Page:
back some of the trade lost by Philadelphia and in 1846 the Pennsyl- 
vania Railroad Company was chartered for the purpose of completing 
steam railway connection between Philadelphia and Pittsburgh. By 
1854, this Ime, the Erie, the New York Central and the Baltimore and 
Ohio all reached the Ohio River or Lake Erie. During the next six 
years these four lines took over two-thirds of the flour traffic and 
practically all the merchandise and live-stock traffic between the 
eastern cities and the trans-Alleghany region, leaving to the Erie 
Canal the forest products and grain. In addition to capturing a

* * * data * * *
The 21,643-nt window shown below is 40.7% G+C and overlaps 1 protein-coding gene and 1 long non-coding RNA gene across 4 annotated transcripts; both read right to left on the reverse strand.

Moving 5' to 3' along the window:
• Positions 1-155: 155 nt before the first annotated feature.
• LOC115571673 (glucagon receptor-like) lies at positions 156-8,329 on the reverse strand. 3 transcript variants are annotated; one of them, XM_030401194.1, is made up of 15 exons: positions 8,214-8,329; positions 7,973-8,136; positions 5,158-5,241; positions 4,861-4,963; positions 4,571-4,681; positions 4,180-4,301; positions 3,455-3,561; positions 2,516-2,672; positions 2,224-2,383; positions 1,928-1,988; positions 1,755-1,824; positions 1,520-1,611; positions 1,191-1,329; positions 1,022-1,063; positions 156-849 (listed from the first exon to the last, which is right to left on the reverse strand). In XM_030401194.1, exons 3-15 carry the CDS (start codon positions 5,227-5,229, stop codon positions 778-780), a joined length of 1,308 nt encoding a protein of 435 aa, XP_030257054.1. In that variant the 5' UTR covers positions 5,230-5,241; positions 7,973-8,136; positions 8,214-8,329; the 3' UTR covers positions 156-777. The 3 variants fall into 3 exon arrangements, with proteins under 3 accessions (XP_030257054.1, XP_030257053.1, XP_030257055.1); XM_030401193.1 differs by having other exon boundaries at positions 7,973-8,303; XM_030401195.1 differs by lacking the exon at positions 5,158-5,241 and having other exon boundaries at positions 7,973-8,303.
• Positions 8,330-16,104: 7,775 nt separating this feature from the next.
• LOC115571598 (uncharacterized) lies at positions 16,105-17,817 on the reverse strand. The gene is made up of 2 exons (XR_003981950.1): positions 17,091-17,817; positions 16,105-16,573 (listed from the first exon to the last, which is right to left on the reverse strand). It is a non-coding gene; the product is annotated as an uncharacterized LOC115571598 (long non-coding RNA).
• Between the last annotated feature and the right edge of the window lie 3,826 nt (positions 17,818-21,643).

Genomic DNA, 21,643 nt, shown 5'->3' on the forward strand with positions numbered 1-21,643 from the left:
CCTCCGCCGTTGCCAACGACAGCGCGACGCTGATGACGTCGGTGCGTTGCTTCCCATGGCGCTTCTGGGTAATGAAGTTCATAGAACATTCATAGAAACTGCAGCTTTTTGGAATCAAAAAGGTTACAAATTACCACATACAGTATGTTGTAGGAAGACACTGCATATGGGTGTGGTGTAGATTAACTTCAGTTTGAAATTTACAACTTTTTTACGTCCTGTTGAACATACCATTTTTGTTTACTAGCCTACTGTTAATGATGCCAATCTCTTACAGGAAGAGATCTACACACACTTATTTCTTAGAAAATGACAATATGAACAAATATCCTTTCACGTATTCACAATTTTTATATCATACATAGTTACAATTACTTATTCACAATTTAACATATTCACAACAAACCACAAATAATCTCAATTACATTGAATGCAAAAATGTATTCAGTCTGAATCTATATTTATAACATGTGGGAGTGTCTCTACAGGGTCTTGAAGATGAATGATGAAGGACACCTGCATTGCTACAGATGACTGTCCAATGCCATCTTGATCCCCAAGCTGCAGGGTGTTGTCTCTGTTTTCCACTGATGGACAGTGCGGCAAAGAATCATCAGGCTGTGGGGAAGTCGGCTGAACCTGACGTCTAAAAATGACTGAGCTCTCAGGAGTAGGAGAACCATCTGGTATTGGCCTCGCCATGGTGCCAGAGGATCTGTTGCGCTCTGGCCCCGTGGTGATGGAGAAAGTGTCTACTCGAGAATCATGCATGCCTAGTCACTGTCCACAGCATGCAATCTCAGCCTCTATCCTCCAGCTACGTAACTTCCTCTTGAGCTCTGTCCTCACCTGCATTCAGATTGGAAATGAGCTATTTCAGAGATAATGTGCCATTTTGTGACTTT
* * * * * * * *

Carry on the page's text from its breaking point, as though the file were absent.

large share of the canal freight the railroads easily secured most of 
the traffic that was accustomed to go from the cities along the Ohio 


River to the eastern coast and to Europe by way of New Orleans. 
The lakes and canals had previously made some inroad on the com- 
merce down the Mississippi, but notwithstanding their influence the 
river cities of Ohio and Kentucky continued to send the largest part 
of their exports southward until the railroads gave them a through 
route to the East. After 1855 the shipments down the river from 
Cincinnati and other important ports on the Ohio shrunk rapidly in 
volume and even before the war broke out their commerce with the 
East was much larger than their river trade to the South. 

While the railroads in the North were making such marked changes 
in the course of internal trade, a similar transformation was occurring